of the stellar system through the
magnificent instrument of Lord Rosse,
remarks in a recent lecture, that with
regard to the lunar orb, every object on
the moon's surface is now distinctly to
be seen : and. he had no doubt that un
der very favorable circumstances, it
would be so with objects sixty feet in
height. On its surface were craters of
extinct volcanoes, rocks, and masses of
stones almost innumerable. He had
no doubt whatever that if such a building
as he was then in were upon tho
surface of the moon, it would be rendered
distinctly visible by these instruments.
But there were no signs of
habitations such as ours?no vestiges of
architectural remains to show that the
moon is or ever was inhabited by a race
of mortals similar to ourselves. It presented
no appearance which could lead
iko oainnnoi^nn ?kn? U
me ouppuouiuu iiiui u LUiiiaiucu any
thing like the green fields and lovely
verdure of this beautiful world of ours.
There was no water visible?not a sea,
or river, or even the measure of a reservoir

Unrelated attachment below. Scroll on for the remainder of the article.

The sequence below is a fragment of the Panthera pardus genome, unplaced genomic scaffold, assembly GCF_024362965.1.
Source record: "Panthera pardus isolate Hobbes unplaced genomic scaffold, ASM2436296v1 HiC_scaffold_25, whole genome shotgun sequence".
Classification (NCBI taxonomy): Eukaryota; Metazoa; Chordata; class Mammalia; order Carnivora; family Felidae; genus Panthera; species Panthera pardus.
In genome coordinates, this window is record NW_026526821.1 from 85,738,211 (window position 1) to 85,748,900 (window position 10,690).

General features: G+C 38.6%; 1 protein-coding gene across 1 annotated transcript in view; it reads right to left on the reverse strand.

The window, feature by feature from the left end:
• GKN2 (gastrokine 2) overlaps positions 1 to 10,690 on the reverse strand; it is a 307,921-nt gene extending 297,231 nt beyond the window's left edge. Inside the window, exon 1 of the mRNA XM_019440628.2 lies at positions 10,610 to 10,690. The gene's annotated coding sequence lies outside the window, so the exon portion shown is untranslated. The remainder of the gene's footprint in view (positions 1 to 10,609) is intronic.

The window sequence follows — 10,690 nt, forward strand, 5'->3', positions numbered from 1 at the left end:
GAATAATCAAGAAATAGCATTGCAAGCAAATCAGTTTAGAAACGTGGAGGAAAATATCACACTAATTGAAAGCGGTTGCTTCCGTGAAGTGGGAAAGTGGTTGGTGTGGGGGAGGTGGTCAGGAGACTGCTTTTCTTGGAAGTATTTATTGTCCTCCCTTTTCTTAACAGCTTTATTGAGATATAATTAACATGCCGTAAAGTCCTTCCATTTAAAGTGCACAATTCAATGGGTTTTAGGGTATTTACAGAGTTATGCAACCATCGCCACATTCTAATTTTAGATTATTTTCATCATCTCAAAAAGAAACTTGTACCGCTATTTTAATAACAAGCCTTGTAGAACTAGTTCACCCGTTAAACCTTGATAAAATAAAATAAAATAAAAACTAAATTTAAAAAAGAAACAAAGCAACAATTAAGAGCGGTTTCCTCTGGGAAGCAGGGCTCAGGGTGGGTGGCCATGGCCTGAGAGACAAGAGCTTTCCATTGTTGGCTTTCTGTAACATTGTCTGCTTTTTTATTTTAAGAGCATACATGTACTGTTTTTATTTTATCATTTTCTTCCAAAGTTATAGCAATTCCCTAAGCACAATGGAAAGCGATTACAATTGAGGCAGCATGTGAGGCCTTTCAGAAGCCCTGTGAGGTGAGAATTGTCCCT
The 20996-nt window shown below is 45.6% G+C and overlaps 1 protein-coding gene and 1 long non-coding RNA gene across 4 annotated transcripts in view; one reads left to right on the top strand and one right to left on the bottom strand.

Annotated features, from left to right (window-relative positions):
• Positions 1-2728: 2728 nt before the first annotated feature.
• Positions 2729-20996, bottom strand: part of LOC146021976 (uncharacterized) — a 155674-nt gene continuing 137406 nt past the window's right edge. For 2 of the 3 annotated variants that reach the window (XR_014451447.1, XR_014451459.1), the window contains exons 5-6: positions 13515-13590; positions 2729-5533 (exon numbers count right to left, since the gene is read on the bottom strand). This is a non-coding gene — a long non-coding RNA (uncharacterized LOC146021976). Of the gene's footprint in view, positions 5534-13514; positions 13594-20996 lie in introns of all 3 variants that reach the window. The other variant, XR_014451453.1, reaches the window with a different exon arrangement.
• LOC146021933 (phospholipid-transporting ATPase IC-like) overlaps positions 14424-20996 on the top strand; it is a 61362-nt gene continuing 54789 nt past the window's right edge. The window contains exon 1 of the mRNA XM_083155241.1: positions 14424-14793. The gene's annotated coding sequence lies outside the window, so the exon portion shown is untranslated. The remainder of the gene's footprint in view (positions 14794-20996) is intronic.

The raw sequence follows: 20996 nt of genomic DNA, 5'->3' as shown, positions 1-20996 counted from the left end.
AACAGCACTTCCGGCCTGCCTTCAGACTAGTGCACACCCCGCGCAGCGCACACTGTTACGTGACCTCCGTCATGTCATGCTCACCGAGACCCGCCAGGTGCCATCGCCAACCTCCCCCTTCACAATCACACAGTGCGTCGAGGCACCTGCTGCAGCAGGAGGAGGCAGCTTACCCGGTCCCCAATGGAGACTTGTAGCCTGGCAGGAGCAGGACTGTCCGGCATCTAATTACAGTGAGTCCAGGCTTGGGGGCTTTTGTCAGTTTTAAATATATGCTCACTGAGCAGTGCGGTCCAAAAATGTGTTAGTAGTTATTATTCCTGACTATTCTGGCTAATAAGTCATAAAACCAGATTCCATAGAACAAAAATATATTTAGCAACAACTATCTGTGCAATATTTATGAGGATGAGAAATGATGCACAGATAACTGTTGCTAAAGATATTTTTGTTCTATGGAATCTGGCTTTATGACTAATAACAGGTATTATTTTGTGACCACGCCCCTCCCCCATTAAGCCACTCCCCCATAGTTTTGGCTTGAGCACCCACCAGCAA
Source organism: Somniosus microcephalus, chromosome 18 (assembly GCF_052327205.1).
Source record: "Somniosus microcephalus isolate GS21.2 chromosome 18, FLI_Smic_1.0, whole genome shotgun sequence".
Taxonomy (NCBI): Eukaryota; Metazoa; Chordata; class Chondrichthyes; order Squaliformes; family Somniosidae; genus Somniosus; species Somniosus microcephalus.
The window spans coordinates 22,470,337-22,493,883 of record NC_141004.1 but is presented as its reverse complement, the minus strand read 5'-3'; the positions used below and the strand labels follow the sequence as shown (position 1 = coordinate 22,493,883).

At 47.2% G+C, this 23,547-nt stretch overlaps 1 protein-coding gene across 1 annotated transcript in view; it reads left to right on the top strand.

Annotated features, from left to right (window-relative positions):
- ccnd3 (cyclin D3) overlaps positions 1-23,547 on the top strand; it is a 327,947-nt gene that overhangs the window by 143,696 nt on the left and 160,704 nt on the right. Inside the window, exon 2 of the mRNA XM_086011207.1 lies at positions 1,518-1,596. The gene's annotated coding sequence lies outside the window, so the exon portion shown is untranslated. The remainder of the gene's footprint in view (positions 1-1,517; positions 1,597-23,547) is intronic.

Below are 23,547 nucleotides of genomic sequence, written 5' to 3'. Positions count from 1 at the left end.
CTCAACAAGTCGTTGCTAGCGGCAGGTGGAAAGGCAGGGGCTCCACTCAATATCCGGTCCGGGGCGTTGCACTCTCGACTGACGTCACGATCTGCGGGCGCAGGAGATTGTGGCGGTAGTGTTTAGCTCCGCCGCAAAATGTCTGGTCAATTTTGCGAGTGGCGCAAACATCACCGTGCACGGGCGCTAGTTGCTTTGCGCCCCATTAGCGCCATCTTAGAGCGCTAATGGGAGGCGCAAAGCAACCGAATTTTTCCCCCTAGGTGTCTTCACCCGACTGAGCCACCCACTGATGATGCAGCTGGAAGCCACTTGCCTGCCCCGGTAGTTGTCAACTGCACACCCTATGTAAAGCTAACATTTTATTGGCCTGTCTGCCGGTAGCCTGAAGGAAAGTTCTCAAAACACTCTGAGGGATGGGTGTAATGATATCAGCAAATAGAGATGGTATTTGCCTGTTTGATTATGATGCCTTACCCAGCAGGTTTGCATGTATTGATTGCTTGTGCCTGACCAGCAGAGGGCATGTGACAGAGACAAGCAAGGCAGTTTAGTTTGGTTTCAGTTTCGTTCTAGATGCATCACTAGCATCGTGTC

for supplying town or factory?all
seemed desolate. Hence would arise the
reflection in the mind in the christian
philosopher?why hud this devastation
been? It might be furiher inquired?
was it a lost world ? Had it suffered for
its transgression ? Analogy might suggest
the question, had it met the fate
___i t_ iJ _ J
which scnpiure iuiu us was reserved
for our world? It was obvious that all
this was mysterious conjecture. Upon
the subject of astronomy, a paragraph of
interest in relation to the plan net Saturn
and Brosen's second comet is given in a
letter from Rome, dated June 1st, which
states that the celebrated astronomer.
Schwabe, from his own observations and
the contemporaneous observations of
the Roman astronomers, has been led to
believe that a double period exists in the
variable eccentricity of the globe Ssturn
in respect to the ring, that is, the one of
two and the other of 70 hours. The second
comet of Brasen has slackened a
little in its rapiditv. and is movinir for*
ward towards the twins.
The U. S. Tresurer's official
statement shows by returns received
to July 27, 1846, the whole
amount of Government funds at
that time in the public depositories,
subject to draft, to have been